There has been an increase in the number of households who intend to spend more on Christmas than last year, according to a new survey from Legal & General
Legal & General’s latest MoneyMood survey has revealed that, despite tough economic conditions, households in the UK are feeling more generous than last year. What makes this more remarkable is the fact that the number of people who “can’t afford Christmas” remains unchanged.
The survey found that almost 1 in 5 households (18%) expect to increase the amount they spend on presents - the figure is now at the highest level since the MoneyMood survey began monitoring Christmas expectations in 2010.
When this figure is combined with the number of homes who say they will spend the same as last year, the majority of households (67%) say they will spend the same or more than last year - a 7% increase on the previous year’s survey.
However, when asked about their ability to pay for Christmas, only just over half (57%) of households said that they have enough money to pay for presents and celebrations. The number of people struggling to cover the cost of Christmas hasn’t changed for three years, with 1.6 million households saying that they “can’t afford to buy presents and pay for celebrations this year”. The regions with the highest percentage of struggling households were London and the East Midlands.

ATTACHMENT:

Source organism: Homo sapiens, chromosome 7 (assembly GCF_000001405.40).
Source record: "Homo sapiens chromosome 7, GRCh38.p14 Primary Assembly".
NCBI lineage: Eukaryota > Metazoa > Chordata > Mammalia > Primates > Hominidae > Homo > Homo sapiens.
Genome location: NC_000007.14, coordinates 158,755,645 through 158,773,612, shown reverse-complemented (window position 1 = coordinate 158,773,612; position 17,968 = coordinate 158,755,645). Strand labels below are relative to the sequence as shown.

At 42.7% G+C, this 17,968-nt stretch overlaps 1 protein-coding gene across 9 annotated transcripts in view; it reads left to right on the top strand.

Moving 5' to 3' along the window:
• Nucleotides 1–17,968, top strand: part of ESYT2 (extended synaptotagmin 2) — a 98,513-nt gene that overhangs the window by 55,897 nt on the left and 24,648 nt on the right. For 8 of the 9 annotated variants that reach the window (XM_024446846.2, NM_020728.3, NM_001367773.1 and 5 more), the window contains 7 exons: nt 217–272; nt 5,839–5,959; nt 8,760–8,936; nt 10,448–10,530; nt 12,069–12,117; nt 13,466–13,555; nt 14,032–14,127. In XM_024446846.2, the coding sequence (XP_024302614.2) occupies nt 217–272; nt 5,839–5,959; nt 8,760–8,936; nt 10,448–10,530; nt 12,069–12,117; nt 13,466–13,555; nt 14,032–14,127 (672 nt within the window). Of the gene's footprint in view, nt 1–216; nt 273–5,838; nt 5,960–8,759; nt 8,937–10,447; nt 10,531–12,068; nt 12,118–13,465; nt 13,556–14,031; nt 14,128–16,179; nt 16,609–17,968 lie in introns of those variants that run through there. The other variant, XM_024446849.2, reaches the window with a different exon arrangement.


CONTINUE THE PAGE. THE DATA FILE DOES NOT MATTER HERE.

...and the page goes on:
John Pollock, chief executive officer at Legal & General Assurance Society, was keen to emphasise the positive news:
“At this festive time of year it’s nice to be able to bring some good news about household spending,”
“Clearly it’s not all good cheer. The number of households saying they can’t afford to pay for Xmas has been constant at 1.6 million for three years now. In many regions there is some positive news and the number of households struggling to pay for presents has fallen compared to last year.”
As “Cyber Monday”, one of the biggest online shopping days of the year, draws to a close, many families will now be reassessing their budgets for the rest of the Christmas period. Today’s findings highlight the importance of careful household budgeting at what is often an expensive time of year.